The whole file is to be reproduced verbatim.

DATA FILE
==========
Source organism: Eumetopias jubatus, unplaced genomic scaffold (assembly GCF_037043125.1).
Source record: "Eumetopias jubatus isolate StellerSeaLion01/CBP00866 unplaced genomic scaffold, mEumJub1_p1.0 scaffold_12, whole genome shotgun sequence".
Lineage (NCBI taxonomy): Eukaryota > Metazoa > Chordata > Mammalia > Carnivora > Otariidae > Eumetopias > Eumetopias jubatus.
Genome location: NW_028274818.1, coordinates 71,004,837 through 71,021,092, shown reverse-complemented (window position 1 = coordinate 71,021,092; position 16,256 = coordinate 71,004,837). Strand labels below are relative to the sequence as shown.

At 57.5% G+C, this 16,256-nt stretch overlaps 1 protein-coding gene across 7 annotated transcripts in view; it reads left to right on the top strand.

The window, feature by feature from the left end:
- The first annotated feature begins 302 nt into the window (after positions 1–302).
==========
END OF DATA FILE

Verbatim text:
Source organism: Eumetopias jubatus, unplaced genomic scaffold (assembly GCF_037043125.1).
Source record: "Eumetopias jubatus isolate StellerSeaLion01/CBP00866 unplaced genomic scaffold, mEumJub1_p1.0 scaffold_12, whole genome shotgun sequence".
Lineage (NCBI taxonomy): Eukaryota > Metazoa > Chordata > Mammalia > Carnivora > Otariidae > Eumetopias > Eumetopias jubatus.
Genome location: NW_028274818.1, coordinates 71,004,837 through 71,021,092, shown reverse-complemented (window position 1 = coordinate 71,021,092; position 16,256 = coordinate 71,004,837). Strand labels below are relative to the sequence as shown.

At 57.5% G+C, this 16,256-nt stretch overlaps 1 protein-coding gene across 7 annotated transcripts in view; it reads left to right on the top strand.

The window, feature by feature from the left end:
- The first annotated feature begins 302 nt into the window (after positions 1–302).